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Cymraeg

New visions at School of Optometry

27 June 2007

The public and members of staff will have the chance to explore state-of-the-art facilities in the new Cardiff University Eye Clinic, "CU Optometrists", at a fun Open Day this weekend.

Saturday’s free event begins at 1pm with a Family Fun Day, including circus entertainers, live music, and party food. There are opportunities to meet the Clinic’s skilled optometrists, and learn about pioneering imaging technology. Also discover how we visualise the inner eye, and understand how eyesight has influenced great masters of painting like Degas and Monet. From 4pm there will be an Evening Soiree, with live jazz, colours advice from a TV make-up artist, canapés and champagne.

Thousands of people have benefited from the expertise at "CU Optometrists", part of the School of Optometry and Vision Sciences. Now the Clinic has moved to a new home in a purpose-built £21M building on Maindy Road, which it shares with the School’s top-ranked teaching and research facilities.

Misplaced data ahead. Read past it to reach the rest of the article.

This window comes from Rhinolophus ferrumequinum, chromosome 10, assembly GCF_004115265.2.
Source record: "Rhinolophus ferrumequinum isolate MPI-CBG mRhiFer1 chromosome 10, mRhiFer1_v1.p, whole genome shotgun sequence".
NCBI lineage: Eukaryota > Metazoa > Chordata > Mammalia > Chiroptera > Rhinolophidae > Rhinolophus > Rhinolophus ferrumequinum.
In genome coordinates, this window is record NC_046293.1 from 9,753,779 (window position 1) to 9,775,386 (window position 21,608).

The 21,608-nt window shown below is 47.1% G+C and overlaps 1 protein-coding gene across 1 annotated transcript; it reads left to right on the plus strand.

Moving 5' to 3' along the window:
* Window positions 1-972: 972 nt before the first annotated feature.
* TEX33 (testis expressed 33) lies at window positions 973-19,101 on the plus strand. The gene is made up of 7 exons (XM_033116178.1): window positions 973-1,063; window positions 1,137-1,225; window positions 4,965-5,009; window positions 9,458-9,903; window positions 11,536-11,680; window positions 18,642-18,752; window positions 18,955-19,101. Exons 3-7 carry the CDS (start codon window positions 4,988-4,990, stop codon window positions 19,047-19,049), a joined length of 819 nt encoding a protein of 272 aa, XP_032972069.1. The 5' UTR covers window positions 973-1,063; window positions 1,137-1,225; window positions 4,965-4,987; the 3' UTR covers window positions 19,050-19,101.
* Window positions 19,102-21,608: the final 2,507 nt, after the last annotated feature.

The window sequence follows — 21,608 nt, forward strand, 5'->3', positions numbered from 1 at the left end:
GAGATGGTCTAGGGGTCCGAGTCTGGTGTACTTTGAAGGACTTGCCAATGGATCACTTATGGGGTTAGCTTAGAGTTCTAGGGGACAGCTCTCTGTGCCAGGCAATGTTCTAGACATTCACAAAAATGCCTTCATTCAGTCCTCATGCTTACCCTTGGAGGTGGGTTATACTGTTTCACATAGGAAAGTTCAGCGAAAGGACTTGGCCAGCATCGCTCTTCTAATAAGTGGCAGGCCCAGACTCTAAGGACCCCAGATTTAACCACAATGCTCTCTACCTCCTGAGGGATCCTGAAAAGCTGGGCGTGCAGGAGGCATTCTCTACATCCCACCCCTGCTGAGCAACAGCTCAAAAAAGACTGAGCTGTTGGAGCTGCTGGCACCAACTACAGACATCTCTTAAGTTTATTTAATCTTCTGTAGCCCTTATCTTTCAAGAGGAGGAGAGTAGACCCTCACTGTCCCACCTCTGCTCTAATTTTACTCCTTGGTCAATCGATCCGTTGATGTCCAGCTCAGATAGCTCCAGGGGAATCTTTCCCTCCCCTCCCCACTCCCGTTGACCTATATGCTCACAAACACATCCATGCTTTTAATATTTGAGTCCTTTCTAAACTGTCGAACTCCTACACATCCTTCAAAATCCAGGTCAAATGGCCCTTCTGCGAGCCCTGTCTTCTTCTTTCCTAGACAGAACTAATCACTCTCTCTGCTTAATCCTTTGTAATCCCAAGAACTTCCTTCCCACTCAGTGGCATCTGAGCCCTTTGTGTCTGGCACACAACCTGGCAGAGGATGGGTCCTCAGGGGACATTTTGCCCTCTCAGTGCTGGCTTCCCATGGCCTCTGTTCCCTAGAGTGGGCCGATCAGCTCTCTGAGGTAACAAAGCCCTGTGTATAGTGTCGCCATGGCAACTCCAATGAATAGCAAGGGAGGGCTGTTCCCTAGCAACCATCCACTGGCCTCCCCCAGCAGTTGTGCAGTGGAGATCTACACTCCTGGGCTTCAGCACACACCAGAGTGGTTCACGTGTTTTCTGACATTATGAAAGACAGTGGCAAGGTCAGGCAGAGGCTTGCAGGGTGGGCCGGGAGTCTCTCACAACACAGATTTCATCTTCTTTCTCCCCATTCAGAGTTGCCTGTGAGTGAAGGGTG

"CU Optometrists" offer free student clinics for the general public and University staff through the autumn and spring terms. Third year students conduct thorough eye checks under the supervision of fully qualified optometrists, which are coupled with enticing discounts on purchases made after the examination. They stock an extensive range of designer frames to suit every budget, including a sports vision range, and provides a full contact lens service.

"CU Optometrists" also offer innovative Special Assessment and Low Vision Clinics; valuable vision science resources which are internationally recognised. Dr Maggie Woodhouse runs the renowned Special Assessment Clinic, providing eye care for people who cannot communicate in the usual way. These unique clinics can achieve great results by testing in a more comforting environment, creating a positive experience for those who can find eye tests intimidating. The Low Vision Clinic caters for patients with severe sight problems, helping them make best use of their remaining vision.

Professor Tim Wess, head of the School, said: "We presently have some 7,000 patients on our books, but the new facility gives us the capacity for many more. Not only will you be examined with the most modern equipment, you will know you are helping train the next generation of professional optometrists."